Pregnancy/Maternity

Gestational diabetes and physical activity

Physical activity should be part of a daily routine for every women struggling with diabetes, whether pregnant or not. Here’s why.

Gestational diabetes is a complication that occurs in 2 to 4 % of pregnancies in Europe and in America, during the second and third trimester and then disappears for most women after pregnancy. Gestational diabetes is not caused by the consumption of sugar (carbohydrates) nor is it directly related to weight, even though women who are significantly overweight before pregnancy are more at risk.

This complication is caused by an increase in blood sugar (glycaemia) that is provoked by hormones secreted by the placenta. These hormones reduce the effectiveness of insulin, which in turn allows the blood sugar to enter the body's cells– it's what we call insulin resistance. If there is too much sugar circulating in the blood, blood sugar will be too high. A test is available to determine whether there is presence of gestational diabetes. Too much sugar in the blood stream is not a good thing for the baby, as it increases the baby's weight too quickly. As for the mother, she no longer has the necessary energy to accomplish daily activities, she is tired and is constantly hungry and thirsty, since the sugar in her blood does not reach her cells.

If you suffer from gestational diabetes, it is important to consult a dietician or a nutritionist in order to design a food plan that will allow you to control your glycaemia and to monitor daily physical activities. The time of day to exercise is very important, since glycaemia varies according to your daily activities. Recent studies suggest that pregnant women should schedule their physical activities according to the time of day when their blood sugar is at its highest.

The doctor's advice

« Physical exercise should be part of a daily routine for every women struggling with diabetes, pregnant or not, in order to improve carbohydrate (sugar) metabolism. Pregnant women who suffer from diabetes, obesity or chronic hypertension must be followed by a training specialist that will be able to prescribe an adapted and customized training program according to their condition. »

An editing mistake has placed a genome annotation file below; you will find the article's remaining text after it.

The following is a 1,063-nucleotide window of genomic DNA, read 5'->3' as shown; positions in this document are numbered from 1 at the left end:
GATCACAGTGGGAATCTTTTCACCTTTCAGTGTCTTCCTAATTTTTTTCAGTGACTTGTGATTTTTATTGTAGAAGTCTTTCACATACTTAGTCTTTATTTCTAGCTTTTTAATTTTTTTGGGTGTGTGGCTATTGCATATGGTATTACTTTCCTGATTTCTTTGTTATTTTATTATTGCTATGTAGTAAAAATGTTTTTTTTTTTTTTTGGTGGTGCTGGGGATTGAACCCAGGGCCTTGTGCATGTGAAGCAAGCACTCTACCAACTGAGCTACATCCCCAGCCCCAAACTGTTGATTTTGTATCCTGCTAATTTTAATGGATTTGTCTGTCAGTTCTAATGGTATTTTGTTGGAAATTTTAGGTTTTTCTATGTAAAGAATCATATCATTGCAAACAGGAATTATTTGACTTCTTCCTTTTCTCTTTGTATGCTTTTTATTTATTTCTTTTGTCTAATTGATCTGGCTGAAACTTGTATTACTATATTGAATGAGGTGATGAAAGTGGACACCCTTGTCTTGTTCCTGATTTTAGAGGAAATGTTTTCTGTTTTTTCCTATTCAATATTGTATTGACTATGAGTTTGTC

Physical exercise is beneficial in the prevention of gestational diabetes in women with a body mass index greater than 30. If you are at risk, you should make sure to regularly exercise at least three times a week for 30 minutes.»

- Dr. Pascale Desautels, obstetrician-gynaecologist

Elise Hofer

Mother of two, Elise Hofer is an accomplished sportswoman in alpine skiing, cycling and running. She holds a Bachelor of Management Degree and promotes an active lifestyle by getting involved with top athletes in the organization of corporate hiking and in various foundations.

Mélanie Olivier

Sports dietician-nutritionist, Melanie Olivier is a former elite skier. Her work with many athletes led her to accompany the Canadian delegation at the Olympic games in 2006, 2008 an 2010. In addition to leading her own nutrition team of experts, Melanie is an experienced lecturer and trainer as well as an appreciated media collaborator.

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